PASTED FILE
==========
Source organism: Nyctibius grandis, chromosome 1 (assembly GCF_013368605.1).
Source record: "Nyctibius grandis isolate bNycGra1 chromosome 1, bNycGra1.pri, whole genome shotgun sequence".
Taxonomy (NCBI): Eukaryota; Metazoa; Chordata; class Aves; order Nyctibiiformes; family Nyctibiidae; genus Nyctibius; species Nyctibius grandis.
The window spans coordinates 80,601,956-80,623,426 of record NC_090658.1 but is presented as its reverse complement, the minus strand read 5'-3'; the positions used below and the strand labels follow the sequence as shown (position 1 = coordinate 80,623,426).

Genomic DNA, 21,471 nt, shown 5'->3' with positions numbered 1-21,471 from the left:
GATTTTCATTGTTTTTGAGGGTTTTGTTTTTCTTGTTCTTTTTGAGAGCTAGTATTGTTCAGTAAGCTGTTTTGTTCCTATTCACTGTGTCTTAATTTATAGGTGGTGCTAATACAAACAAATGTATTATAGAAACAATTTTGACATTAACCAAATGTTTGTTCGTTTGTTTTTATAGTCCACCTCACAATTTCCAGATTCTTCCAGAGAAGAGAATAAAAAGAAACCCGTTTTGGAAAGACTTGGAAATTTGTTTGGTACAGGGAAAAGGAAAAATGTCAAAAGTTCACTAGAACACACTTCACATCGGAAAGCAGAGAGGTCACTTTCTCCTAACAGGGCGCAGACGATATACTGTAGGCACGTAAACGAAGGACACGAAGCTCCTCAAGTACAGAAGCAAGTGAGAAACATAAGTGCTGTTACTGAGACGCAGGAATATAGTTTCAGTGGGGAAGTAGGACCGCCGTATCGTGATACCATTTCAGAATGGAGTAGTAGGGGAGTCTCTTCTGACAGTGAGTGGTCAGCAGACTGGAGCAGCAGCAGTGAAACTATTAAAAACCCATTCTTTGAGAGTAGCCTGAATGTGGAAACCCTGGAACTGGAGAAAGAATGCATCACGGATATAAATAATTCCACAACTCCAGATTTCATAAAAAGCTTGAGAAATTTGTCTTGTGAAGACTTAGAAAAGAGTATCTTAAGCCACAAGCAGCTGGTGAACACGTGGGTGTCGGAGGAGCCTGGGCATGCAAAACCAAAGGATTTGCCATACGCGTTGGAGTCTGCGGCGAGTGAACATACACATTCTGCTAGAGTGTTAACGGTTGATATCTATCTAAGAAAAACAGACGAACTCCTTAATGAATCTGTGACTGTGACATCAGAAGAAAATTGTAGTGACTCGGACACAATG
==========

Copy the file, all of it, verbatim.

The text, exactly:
Source organism: Nyctibius grandis, chromosome 1 (assembly GCF_013368605.1).
Source record: "Nyctibius grandis isolate bNycGra1 chromosome 1, bNycGra1.pri, whole genome shotgun sequence".
Taxonomy (NCBI): Eukaryota; Metazoa; Chordata; class Aves; order Nyctibiiformes; family Nyctibiidae; genus Nyctibius; species Nyctibius grandis.
The window spans coordinates 80,601,956-80,623,426 of record NC_090658.1 but is presented as its reverse complement, the minus strand read 5'-3'; the positions used below and the strand labels follow the sequence as shown (position 1 = coordinate 80,623,426).

Genomic DNA, 21,471 nt, shown 5'->3' with positions numbered 1-21,471 from the left:
GATTTTCATTGTTTTTGAGGGTTTTGTTTTTCTTGTTCTTTTTGAGAGCTAGTATTGTTCAGTAAGCTGTTTTGTTCCTATTCACTGTGTCTTAATTTATAGGTGGTGCTAATACAAACAAATGTATTATAGAAACAATTTTGACATTAACCAAATGTTTGTTCGTTTGTTTTTATAGTCCACCTCACAATTTCCAGATTCTTCCAGAGAAGAGAATAAAAAGAAACCCGTTTTGGAAAGACTTGGAAATTTGTTTGGTACAGGGAAAAGGAAAAATGTCAAAAGTTCACTAGAACACACTTCACATCGGAAAGCAGAGAGGTCACTTTCTCCTAACAGGGCGCAGACGATATACTGTAGGCACGTAAACGAAGGACACGAAGCTCCTCAAGTACAGAAGCAAGTGAGAAACATAAGTGCTGTTACTGAGACGCAGGAATATAGTTTCAGTGGGGAAGTAGGACCGCCGTATCGTGATACCATTTCAGAATGGAGTAGTAGGGGAGTCTCTTCTGACAGTGAGTGGTCAGCAGACTGGAGCAGCAGCAGTGAAACTATTAAAAACCCATTCTTTGAGAGTAGCCTGAATGTGGAAACCCTGGAACTGGAGAAAGAATGCATCACGGATATAAATAATTCCACAACTCCAGATTTCATAAAAAGCTTGAGAAATTTGTCTTGTGAAGACTTAGAAAAGAGTATCTTAAGCCACAAGCAGCTGGTGAACACGTGGGTGTCGGAGGAGCCTGGGCATGCAAAACCAAAGGATTTGCCATACGCGTTGGAGTCTGCGGCGAGTGAACATACACATTCTGCTAGAGTGTTAACGGTTGATATCTATCTAAGAAAAACAGACGAACTCCTTAATGAATCTGTGACTGTGACATCAGAAGAAAATTGTAGTGACTCGGACACAATG